Poster D82, Monday, March 27, 8:00 – 10:00 am, Pacific Concourse
Multivoxel pattern analysis reveals task-general representation of decision criterion
Benjamin Turner1, Evan Layher1, Nicole Marinsek1, Puneeth Chakravarthula1, Anjali Dixit1, Amir Meghdadi1, Barry Giesbrecht1, Miguel Eckstein1, Michael Miller1; 1University of California, Santa Barbara
A common model of recognition memory holds that when humans make “old”/“new” judgments, they compare the item’s mnemonic signal against a criterion before deciding whether to endorse the item as “old.” In the fMRI literature, a standard contrast -- between studied items correctly identified as “old” versus unstudied items correctly identified as “new” -- is commonly understood to reflect mnemonic processes. However, our lab has shown that in a widespread frontoparietal network, criterion placement plays a major role (Aminoff et al., 2015). In a new study, we scanned 30 participants while they performed memory and perception tasks. Participants were induced to shift their criteria across blocks of trials with a payoff manipulation, while deciding on each trial whether the item had been studied (memory task) or contained a human (perception task). We carried out two classification analyses in each of two a priori-defined frontal and parietal ROIs. First, separately for each trial type and task, we classified items according to which criterion condition (liberal or conservative) each item appeared in. Second, separately for each trial type, we classified across tasks by training the criterion discrimination using only memory data and testing using only perception data. We highlight two results: 1) within-task classification successfully predicts a conservative or liberal trial regardless of the item type, including old or new items; and 2) surprisingly, memory data accurately predicts perception data. These results extend our previous results, suggesting that these ROIs are agnostic to the type of evidence and instead represent decision-making processes.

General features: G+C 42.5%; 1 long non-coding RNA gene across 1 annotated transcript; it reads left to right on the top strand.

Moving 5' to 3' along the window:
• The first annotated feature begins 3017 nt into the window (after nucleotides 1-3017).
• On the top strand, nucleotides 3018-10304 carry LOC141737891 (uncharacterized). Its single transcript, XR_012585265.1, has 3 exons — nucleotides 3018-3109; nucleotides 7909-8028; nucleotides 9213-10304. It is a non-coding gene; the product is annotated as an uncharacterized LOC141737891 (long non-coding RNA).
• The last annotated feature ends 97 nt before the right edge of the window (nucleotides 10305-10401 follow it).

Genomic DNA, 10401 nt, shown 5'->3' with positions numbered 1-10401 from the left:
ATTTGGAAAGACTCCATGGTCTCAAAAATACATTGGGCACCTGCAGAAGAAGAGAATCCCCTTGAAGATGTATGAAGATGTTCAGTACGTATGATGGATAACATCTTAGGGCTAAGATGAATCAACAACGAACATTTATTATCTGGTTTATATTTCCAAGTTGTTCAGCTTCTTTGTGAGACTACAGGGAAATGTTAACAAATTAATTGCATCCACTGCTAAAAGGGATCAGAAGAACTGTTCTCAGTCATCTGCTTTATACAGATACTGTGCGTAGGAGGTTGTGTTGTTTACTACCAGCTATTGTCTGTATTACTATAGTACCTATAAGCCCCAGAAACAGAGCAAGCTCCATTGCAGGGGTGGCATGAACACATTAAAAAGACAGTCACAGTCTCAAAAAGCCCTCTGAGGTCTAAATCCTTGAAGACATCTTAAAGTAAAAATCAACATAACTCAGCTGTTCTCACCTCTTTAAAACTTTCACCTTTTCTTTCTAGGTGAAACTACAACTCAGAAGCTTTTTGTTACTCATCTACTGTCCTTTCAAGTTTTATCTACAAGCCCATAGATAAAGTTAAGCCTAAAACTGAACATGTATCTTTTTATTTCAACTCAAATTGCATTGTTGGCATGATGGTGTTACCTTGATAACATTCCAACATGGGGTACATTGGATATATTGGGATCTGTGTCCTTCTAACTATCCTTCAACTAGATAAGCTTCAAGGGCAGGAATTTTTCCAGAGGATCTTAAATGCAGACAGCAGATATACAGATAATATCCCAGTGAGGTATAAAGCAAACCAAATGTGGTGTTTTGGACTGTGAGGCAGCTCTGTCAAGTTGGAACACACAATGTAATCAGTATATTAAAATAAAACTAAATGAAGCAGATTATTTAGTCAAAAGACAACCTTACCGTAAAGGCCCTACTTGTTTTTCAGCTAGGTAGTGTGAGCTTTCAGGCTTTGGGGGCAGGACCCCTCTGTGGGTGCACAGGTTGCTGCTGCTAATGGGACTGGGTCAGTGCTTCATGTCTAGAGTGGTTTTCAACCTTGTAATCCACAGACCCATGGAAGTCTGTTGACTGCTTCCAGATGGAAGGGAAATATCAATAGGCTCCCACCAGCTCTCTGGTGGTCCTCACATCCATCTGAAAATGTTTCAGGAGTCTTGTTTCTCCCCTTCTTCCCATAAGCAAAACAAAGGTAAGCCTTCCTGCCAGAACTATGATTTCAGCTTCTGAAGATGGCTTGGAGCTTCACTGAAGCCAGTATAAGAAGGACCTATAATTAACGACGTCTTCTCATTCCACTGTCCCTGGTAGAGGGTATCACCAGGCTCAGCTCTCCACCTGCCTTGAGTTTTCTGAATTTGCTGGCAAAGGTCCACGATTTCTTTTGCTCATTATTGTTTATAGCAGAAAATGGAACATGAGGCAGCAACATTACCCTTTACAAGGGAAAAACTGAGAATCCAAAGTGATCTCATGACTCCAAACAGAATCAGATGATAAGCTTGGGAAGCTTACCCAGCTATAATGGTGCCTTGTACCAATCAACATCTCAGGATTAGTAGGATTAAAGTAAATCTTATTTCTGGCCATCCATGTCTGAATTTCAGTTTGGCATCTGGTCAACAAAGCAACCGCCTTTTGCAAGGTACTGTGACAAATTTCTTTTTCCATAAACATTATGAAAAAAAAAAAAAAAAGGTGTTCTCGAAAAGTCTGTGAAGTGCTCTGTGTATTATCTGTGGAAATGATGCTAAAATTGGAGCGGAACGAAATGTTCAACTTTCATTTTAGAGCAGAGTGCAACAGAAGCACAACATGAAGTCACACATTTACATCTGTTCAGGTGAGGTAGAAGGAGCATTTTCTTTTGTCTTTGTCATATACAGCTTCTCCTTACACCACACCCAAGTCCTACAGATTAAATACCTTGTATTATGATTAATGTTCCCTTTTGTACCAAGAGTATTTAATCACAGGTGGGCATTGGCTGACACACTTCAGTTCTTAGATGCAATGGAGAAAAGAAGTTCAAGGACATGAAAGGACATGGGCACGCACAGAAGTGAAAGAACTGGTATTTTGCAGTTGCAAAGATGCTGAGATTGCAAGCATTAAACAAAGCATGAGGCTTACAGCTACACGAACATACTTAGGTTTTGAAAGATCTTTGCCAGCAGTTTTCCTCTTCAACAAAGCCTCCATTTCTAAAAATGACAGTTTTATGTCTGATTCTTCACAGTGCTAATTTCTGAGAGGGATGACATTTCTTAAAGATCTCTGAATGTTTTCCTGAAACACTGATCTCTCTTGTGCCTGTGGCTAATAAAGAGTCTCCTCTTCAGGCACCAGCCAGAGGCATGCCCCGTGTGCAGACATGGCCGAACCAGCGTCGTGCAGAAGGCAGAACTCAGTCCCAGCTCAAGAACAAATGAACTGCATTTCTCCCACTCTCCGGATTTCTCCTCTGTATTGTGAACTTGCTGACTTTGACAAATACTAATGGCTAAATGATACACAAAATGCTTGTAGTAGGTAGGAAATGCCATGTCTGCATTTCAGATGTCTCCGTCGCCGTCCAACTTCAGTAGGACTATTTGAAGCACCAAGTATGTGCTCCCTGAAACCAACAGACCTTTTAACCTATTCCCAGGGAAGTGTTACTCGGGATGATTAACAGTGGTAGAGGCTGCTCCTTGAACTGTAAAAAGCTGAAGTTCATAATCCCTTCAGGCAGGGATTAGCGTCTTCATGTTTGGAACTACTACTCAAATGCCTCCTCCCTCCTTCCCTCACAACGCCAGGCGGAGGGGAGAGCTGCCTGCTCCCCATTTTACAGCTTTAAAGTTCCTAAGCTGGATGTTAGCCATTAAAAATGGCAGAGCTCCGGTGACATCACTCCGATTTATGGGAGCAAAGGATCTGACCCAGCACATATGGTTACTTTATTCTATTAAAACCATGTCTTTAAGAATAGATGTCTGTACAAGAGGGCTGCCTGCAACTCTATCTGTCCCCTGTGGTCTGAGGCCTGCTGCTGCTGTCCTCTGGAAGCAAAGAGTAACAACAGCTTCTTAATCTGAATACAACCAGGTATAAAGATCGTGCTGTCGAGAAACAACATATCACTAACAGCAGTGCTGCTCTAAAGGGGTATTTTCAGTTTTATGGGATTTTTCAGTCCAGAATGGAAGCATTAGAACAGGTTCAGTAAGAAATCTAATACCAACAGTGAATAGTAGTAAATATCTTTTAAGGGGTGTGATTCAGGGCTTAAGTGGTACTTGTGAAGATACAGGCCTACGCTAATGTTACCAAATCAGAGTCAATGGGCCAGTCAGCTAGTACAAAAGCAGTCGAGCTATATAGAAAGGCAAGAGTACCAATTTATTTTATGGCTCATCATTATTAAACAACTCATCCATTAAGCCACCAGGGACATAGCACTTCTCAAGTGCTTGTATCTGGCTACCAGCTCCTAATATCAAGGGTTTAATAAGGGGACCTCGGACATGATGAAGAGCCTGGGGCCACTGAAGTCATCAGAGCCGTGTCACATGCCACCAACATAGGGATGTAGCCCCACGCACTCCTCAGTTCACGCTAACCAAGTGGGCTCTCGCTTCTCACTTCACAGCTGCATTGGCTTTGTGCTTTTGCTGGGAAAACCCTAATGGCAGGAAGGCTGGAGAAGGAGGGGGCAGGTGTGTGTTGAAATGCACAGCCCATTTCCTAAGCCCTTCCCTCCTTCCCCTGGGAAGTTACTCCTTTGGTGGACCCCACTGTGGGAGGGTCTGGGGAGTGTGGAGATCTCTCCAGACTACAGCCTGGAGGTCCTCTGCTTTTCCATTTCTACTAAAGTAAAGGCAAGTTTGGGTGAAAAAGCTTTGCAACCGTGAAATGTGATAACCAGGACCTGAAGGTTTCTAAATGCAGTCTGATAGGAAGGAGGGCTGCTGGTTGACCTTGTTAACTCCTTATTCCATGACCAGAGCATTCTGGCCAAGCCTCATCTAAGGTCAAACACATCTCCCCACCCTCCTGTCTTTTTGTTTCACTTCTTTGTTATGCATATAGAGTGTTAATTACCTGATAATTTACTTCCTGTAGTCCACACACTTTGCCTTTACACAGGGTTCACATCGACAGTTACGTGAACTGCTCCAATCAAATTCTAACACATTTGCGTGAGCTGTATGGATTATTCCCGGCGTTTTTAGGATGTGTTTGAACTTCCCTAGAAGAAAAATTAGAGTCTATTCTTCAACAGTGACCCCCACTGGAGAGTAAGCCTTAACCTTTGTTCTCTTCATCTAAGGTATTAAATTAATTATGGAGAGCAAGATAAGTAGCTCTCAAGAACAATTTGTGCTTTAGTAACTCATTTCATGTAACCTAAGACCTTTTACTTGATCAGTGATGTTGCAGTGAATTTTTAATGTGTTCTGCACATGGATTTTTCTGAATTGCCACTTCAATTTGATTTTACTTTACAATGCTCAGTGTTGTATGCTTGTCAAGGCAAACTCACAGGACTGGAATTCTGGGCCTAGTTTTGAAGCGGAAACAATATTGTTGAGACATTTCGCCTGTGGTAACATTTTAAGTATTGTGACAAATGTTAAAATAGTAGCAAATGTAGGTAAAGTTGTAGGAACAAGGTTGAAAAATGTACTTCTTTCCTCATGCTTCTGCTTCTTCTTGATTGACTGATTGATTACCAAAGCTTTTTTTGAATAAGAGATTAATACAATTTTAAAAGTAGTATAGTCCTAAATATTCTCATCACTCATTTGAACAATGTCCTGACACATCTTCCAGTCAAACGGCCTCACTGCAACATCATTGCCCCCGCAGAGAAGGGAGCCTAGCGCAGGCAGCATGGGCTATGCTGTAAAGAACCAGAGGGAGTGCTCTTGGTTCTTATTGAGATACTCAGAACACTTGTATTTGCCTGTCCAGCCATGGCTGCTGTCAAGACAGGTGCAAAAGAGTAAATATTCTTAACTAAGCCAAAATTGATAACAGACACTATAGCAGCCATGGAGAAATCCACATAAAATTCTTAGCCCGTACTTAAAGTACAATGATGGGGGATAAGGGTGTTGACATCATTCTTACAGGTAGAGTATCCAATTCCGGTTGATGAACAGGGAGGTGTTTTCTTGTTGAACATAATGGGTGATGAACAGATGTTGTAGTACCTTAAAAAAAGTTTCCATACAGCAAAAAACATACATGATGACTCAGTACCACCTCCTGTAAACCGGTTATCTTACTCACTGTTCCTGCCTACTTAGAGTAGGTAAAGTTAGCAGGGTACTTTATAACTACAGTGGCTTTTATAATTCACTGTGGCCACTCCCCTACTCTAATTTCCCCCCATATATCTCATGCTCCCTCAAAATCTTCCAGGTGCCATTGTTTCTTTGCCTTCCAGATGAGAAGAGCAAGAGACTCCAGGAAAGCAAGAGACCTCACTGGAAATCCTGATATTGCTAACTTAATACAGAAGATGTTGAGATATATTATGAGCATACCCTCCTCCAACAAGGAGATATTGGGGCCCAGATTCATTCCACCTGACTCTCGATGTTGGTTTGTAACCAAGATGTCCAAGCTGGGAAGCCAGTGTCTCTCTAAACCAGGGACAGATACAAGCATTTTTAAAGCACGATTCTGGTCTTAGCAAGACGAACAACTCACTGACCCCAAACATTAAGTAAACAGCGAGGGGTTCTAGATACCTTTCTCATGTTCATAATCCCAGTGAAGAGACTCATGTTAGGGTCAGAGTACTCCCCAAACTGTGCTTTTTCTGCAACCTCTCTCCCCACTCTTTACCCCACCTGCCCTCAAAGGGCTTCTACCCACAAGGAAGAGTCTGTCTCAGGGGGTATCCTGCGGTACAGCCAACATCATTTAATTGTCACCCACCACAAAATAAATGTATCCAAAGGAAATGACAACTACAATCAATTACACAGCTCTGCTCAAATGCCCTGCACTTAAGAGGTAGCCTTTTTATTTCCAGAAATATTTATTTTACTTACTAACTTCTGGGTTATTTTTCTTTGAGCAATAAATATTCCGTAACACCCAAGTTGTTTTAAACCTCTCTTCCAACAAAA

Topic Area: LONG-TERM MEMORY: Episodic